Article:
James Corrigan of The Telegraph has been all over the comings and goings of the LIV Golf Series and he has this week reported that the LIV players will be banned from playing in next month’s Scottish Open.
Something that was confirmed by a DP World (European) Tour statement on Friday.
The Scottish Open is the traditional curtain-raiser to the following week's Open and this means that the likes of Brooks Koepka, Phil Mickelson, Dustin Johnson, Sergio Garcia, Lee Westwood and Ian Poulter will not be able to compete the week before.
The Renaissance Club in North Berwick has been the home to the Scottish Open in recent years and, while it's not the ultimate classic links, it does provide a week of links golf ahead of the big one.
It is also a co-sanctioned event with the PGA Tour, hence the ban, and a Rolex Series event and therefore offers a huge prize pot of $8m. Not that this will mean too much to the LIV players.
The DP World Tour also revealed that the players who played at Centurion would be fined £100,000 and suspended from also playing in the co-sanctioned Barbasol Championship (July 7-10) and the Barracuda Championship (July 14-17).
The good news for the Scottish Open is that all four current Major champions - Scottie Scheffler, Justin Thomas, Collin Morikawa and our new US Open champion Matt Fitzpatrick are in the field in North Berwick.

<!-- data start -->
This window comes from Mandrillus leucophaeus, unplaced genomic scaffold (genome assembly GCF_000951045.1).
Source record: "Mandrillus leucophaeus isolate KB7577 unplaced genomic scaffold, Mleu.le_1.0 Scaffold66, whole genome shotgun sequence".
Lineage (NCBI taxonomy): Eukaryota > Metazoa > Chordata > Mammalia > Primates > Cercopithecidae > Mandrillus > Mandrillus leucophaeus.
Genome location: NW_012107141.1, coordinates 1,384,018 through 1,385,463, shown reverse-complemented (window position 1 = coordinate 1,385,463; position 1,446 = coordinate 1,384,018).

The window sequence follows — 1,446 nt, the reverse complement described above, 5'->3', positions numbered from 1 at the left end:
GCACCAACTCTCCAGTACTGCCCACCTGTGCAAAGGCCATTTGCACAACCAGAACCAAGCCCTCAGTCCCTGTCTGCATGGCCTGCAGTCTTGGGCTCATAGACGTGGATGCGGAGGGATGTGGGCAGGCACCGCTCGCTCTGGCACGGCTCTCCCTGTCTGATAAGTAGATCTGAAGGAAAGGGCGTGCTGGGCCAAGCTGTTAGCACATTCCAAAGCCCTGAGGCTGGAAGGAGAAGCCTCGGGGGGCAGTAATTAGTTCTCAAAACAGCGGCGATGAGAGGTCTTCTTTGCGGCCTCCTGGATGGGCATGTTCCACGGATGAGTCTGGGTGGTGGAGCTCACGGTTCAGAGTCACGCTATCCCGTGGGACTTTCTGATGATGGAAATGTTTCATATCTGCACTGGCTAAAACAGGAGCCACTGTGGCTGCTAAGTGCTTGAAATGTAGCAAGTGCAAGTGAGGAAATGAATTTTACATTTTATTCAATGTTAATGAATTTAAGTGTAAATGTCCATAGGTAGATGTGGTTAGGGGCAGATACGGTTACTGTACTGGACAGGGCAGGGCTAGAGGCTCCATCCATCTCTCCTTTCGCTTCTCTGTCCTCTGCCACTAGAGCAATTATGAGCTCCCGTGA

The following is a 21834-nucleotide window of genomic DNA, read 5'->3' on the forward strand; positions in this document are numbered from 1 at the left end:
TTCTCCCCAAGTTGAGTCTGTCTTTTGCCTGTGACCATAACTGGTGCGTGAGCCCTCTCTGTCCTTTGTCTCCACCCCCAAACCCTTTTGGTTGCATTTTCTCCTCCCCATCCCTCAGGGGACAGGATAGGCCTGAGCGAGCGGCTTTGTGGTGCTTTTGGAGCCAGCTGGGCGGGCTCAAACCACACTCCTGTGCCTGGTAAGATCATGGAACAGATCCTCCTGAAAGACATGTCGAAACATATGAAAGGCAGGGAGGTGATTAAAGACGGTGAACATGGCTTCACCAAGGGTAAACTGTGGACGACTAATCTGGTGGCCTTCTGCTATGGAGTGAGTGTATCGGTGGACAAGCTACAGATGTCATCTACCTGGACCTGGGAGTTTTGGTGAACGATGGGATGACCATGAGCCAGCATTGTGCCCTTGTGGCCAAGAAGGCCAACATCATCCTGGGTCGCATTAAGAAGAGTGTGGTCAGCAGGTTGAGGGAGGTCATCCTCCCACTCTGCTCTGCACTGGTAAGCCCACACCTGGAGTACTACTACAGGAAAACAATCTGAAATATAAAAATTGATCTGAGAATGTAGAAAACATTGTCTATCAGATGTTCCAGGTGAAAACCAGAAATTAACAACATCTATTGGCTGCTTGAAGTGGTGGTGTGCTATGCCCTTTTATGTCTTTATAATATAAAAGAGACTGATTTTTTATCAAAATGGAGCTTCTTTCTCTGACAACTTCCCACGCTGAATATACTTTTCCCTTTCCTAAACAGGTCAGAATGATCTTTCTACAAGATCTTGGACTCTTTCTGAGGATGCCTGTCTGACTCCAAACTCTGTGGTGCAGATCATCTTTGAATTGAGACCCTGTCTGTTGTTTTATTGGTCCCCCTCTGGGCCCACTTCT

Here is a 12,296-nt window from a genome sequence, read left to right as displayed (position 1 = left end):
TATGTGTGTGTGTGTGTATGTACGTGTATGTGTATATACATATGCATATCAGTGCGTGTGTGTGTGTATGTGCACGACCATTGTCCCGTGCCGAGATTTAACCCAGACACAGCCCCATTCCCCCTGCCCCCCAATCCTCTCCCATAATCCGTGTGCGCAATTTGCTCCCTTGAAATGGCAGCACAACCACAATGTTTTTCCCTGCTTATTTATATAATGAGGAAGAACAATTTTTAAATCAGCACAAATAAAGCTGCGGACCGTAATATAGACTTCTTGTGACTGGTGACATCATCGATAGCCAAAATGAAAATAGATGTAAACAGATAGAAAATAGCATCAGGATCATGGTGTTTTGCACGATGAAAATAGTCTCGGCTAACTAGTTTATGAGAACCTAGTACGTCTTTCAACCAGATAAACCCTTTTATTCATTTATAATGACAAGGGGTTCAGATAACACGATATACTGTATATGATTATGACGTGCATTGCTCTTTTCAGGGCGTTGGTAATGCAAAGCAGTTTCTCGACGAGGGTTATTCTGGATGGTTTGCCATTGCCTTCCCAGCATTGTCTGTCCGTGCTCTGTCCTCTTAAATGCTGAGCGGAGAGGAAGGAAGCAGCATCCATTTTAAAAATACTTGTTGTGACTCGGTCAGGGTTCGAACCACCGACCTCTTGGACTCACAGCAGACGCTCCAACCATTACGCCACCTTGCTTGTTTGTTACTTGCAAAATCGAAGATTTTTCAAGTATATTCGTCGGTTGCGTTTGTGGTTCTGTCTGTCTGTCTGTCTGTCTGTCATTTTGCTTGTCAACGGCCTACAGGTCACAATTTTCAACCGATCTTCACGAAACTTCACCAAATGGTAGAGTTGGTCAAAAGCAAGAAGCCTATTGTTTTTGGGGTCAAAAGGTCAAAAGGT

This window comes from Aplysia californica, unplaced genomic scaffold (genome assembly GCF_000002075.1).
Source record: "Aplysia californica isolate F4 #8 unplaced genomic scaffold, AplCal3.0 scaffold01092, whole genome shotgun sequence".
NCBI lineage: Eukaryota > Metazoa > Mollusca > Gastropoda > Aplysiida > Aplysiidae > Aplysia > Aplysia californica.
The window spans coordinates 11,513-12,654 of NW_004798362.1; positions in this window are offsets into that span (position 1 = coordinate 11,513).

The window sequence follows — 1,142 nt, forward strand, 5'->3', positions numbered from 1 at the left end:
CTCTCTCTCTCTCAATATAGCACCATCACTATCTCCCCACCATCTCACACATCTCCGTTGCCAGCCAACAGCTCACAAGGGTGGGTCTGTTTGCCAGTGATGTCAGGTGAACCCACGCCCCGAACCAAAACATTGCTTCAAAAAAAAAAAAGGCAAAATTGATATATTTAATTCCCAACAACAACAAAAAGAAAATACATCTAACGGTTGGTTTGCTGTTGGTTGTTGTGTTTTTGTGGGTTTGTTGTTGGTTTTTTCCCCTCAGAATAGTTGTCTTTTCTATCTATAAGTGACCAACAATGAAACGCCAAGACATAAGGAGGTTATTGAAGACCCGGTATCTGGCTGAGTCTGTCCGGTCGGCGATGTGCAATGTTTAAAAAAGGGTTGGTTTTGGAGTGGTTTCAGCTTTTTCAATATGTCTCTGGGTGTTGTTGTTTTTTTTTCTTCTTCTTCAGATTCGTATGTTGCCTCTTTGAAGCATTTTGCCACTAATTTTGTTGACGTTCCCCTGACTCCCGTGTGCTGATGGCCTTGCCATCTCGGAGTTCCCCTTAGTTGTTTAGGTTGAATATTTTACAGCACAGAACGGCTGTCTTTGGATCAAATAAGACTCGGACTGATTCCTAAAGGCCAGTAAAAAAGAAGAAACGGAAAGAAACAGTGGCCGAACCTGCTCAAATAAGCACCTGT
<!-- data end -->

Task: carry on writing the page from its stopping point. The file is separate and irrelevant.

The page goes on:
The Open, though, like the PGA Championship and US Open, has stated that the LIV players will be able to tee it up at St Andrews.
In a fairly pointed statement the R&A's CEO Martin Slumbers said: “The Open is golf’s original championship and since it was first played in 1860, openness has been fundamental to its ethos and unique appeal. Players who are exempt or have earned a place through qualifying for The 150th Open in accordance with the entry terms and conditions will be able to compete in the Championship at St Andrews.
"We are focused on staging a world class championship in July and celebrating this truly historic occasion for golf. We will invest the proceeds of The Open, as we always do, for the benefit of golf which reflects our purpose to ensure that the sport is thriving 50 years from now.”